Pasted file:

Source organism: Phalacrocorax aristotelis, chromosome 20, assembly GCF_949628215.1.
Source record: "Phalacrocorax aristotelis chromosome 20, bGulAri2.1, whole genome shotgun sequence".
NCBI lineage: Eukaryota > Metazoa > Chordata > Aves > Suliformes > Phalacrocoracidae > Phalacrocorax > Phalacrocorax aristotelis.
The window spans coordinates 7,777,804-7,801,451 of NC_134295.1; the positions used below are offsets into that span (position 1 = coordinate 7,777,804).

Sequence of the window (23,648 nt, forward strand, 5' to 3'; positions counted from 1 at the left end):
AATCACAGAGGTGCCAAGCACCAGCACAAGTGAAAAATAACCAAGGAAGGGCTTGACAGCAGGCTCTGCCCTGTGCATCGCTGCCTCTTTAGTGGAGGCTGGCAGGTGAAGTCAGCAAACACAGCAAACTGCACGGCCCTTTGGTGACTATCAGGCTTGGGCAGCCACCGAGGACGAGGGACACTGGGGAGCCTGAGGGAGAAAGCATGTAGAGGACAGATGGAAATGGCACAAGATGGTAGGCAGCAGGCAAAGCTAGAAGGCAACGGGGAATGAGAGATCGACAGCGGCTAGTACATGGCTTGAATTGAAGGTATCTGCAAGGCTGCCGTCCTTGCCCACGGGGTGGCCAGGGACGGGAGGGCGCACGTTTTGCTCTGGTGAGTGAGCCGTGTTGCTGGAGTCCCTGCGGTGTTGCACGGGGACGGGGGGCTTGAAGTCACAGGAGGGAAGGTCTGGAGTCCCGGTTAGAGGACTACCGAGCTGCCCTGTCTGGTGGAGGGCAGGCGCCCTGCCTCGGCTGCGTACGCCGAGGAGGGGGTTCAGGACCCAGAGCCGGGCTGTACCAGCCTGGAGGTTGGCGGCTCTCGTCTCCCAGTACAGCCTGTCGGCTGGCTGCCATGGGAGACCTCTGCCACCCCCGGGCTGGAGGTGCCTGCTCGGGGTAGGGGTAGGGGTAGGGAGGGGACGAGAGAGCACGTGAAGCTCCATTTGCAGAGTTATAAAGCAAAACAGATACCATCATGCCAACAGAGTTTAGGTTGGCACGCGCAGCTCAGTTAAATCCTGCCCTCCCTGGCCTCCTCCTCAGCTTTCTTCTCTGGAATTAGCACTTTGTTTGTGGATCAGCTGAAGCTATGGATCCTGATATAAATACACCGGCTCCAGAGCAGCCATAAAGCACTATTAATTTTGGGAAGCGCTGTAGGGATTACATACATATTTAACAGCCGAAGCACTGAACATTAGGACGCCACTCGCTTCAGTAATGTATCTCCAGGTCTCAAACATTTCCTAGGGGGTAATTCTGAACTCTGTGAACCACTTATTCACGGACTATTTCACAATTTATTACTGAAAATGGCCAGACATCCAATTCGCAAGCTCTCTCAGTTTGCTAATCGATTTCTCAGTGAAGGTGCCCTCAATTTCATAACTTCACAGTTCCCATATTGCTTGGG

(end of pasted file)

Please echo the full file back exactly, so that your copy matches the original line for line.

Source organism: Phalacrocorax aristotelis, chromosome 20, assembly GCF_949628215.1.
Source record: "Phalacrocorax aristotelis chromosome 20, bGulAri2.1, whole genome shotgun sequence".
NCBI lineage: Eukaryota > Metazoa > Chordata > Aves > Suliformes > Phalacrocoracidae > Phalacrocorax > Phalacrocorax aristotelis.
The window spans coordinates 7,777,804-7,801,451 of NC_134295.1; the positions used below are offsets into that span (position 1 = coordinate 7,777,804).

Sequence of the window (23,648 nt, forward strand, 5' to 3'; positions counted from 1 at the left end):
AATCACAGAGGTGCCAAGCACCAGCACAAGTGAAAAATAACCAAGGAAGGGCTTGACAGCAGGCTCTGCCCTGTGCATCGCTGCCTCTTTAGTGGAGGCTGGCAGGTGAAGTCAGCAAACACAGCAAACTGCACGGCCCTTTGGTGACTATCAGGCTTGGGCAGCCACCGAGGACGAGGGACACTGGGGAGCCTGAGGGAGAAAGCATGTAGAGGACAGATGGAAATGGCACAAGATGGTAGGCAGCAGGCAAAGCTAGAAGGCAACGGGGAATGAGAGATCGACAGCGGCTAGTACATGGCTTGAATTGAAGGTATCTGCAAGGCTGCCGTCCTTGCCCACGGGGTGGCCAGGGACGGGAGGGCGCACGTTTTGCTCTGGTGAGTGAGCCGTGTTGCTGGAGTCCCTGCGGTGTTGCACGGGGACGGGGGGCTTGAAGTCACAGGAGGGAAGGTCTGGAGTCCCGGTTAGAGGACTACCGAGCTGCCCTGTCTGGTGGAGGGCAGGCGCCCTGCCTCGGCTGCGTACGCCGAGGAGGGGGTTCAGGACCCAGAGCCGGGCTGTACCAGCCTGGAGGTTGGCGGCTCTCGTCTCCCAGTACAGCCTGTCGGCTGGCTGCCATGGGAGACCTCTGCCACCCCCGGGCTGGAGGTGCCTGCTCGGGGTAGGGGTAGGGGTAGGGAGGGGACGAGAGAGCACGTGAAGCTCCATTTGCAGAGTTATAAAGCAAAACAGATACCATCATGCCAACAGAGTTTAGGTTGGCACGCGCAGCTCAGTTAAATCCTGCCCTCCCTGGCCTCCTCCTCAGCTTTCTTCTCTGGAATTAGCACTTTGTTTGTGGATCAGCTGAAGCTATGGATCCTGATATAAATACACCGGCTCCAGAGCAGCCATAAAGCACTATTAATTTTGGGAAGCGCTGTAGGGATTACATACATATTTAACAGCCGAAGCACTGAACATTAGGACGCCACTCGCTTCAGTAATGTATCTCCAGGTCTCAAACATTTCCTAGGGGGTAATTCTGAACTCTGTGAACCACTTATTCACGGACTATTTCACAATTTATTACTGAAAATGGCCAGACATCCAATTCGCAAGCTCTCTCAGTTTGCTAATCGATTTCTCAGTGAAGGTGCCCTCAATTTCATAACTTCACAGTTCCCATATTGCTTGGG